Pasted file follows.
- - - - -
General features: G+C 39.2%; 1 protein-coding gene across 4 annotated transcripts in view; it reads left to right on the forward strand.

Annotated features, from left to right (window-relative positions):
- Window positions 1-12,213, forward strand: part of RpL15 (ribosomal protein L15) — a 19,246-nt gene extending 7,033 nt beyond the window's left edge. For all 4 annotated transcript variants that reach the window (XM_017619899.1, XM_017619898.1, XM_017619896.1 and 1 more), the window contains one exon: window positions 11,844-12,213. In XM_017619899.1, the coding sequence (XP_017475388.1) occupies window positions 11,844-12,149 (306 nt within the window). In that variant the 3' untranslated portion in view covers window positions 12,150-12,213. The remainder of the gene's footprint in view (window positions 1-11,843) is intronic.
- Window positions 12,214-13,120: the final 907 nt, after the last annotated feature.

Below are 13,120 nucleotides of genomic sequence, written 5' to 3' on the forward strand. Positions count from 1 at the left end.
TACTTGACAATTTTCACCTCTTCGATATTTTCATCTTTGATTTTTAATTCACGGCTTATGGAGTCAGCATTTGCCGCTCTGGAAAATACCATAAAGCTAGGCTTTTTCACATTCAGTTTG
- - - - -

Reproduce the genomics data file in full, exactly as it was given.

General features: G+C 39.2%; 1 protein-coding gene across 4 annotated transcripts in view; it reads left to right on the forward strand.

Annotated features, from left to right (window-relative positions):
- Window positions 1-12,213, forward strand: part of RpL15 (ribosomal protein L15) — a 19,246-nt gene extending 7,033 nt beyond the window's left edge. For all 4 annotated transcript variants that reach the window (XM_017619899.1, XM_017619898.1, XM_017619896.1 and 1 more), the window contains one exon: window positions 11,844-12,213. In XM_017619899.1, the coding sequence (XP_017475388.1) occupies window positions 11,844-12,149 (306 nt within the window). In that variant the 3' untranslated portion in view covers window positions 12,150-12,213. The remainder of the gene's footprint in view (window positions 1-11,843) is intronic.
- Window positions 12,214-13,120: the final 907 nt, after the last annotated feature.

Below are 13,120 nucleotides of genomic sequence, written 5' to 3' on the forward strand. Positions count from 1 at the left end.
TACTTGACAATTTTCACCTCTTCGATATTTTCATCTTTGATTTTTAATTCACGGCTTATGGAGTCAGCATTTGCCGCTCTGGAAAATACCATAAAGCTAGGCTTTTTCACATTCAGTTTG